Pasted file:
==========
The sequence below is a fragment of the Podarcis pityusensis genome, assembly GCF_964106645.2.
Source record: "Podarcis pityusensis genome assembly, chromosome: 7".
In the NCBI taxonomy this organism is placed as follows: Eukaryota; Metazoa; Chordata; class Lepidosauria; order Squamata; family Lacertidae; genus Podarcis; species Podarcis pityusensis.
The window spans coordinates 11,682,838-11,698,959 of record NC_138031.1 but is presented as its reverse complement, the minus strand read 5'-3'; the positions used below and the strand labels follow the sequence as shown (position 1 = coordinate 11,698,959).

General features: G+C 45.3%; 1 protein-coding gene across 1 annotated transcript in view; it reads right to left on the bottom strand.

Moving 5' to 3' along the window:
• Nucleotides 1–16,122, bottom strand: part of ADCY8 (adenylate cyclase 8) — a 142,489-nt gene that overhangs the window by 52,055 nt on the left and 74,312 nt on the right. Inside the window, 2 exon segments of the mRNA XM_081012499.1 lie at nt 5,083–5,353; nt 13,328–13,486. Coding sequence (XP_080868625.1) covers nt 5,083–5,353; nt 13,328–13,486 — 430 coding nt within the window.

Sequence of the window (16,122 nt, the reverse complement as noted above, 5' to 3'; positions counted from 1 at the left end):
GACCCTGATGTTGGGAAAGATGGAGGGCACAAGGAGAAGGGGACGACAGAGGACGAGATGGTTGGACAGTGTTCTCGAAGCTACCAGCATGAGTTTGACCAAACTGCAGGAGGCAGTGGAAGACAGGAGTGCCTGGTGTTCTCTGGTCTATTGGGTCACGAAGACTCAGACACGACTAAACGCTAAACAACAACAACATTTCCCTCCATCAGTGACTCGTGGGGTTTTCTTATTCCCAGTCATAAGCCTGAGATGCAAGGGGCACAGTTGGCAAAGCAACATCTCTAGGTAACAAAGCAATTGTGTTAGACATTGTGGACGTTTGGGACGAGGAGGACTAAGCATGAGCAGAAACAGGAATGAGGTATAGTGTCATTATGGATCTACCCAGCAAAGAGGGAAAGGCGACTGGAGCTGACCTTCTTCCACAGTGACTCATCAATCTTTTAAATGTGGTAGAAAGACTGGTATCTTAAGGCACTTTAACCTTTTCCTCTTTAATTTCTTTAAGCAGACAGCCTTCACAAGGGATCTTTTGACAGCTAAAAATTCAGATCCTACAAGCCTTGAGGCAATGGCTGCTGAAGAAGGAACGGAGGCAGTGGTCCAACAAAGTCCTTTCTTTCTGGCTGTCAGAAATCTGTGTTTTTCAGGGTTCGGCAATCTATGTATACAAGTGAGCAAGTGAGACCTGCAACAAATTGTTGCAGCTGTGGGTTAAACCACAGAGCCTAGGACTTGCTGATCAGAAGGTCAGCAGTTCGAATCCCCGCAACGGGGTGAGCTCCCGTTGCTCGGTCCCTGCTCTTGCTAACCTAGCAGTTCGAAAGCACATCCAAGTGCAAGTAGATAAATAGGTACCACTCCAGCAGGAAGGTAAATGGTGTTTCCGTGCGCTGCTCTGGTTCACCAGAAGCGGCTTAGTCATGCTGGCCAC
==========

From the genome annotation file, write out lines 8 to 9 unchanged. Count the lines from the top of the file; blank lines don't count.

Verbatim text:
Sequence of the window (16,122 nt, the reverse complement as noted above, 5' to 3'; positions counted from 1 at the left end):
GACCCTGATGTTGGGAAAGATGGAGGGCACAAGGAGAAGGGGACGACAGAGGACGAGATGGTTGGACAGTGTTCTCGAAGCTACCAGCATGAGTTTGACCAAACTGCAGGAGGCAGTGGAAGACAGGAGTGCCTGGTGTTCTCTGGTCTATTGGGTCACGAAGACTCAGACACGACTAAACGCTAAACAACAACAACATTTCCCTCCATCAGTGACTCGTGGGGTTTTCTTATTCCCAGTCATAAGCCTGAGATGCAAGGGGCACAGTTGGCAAAGCAACATCTCTAGGTAACAAAGCAATTGTGTTAGACATTGTGGACGTTTGGGACGAGGAGGACTAAGCATGAGCAGAAACAGGAATGAGGTATAGTGTCATTATGGATCTACCCAGCAAAGAGGGAAAGGCGACTGGAGCTGACCTTCTTCCACAGTGACTCATCAATCTTTTAAATGTGGTAGAAAGACTGGTATCTTAAGGCACTTTAACCTTTTCCTCTTTAATTTCTTTAAGCAGACAGCCTTCACAAGGGATCTTTTGACAGCTAAAAATTCAGATCCTACAAGCCTTGAGGCAATGGCTGCTGAAGAAGGAACGGAGGCAGTGGTCCAACAAAGTCCTTTCTTTCTGGCTGTCAGAAATCTGTGTTTTTCAGGGTTCGGCAATCTATGTATACAAGTGAGCAAGTGAGACCTGCAACAAATTGTTGCAGCTGTGGGTTAAACCACAGAGCCTAGGACTTGCTGATCAGAAGGTCAGCAGTTCGAATCCCCGCAACGGGGTGAGCTCCCGTTGCTCGGTCCCTGCTCTTGCTAACCTAGCAGTTCGAAAGCACATCCAAGTGCAAGTAGATAAATAGGTACCACTCCAGCAGGAAGGTAAATGGTGTTTCCGTGCGCTGCTCTGGTTCACCAGAAGCGGCTTAGTCATGCTGGCCAC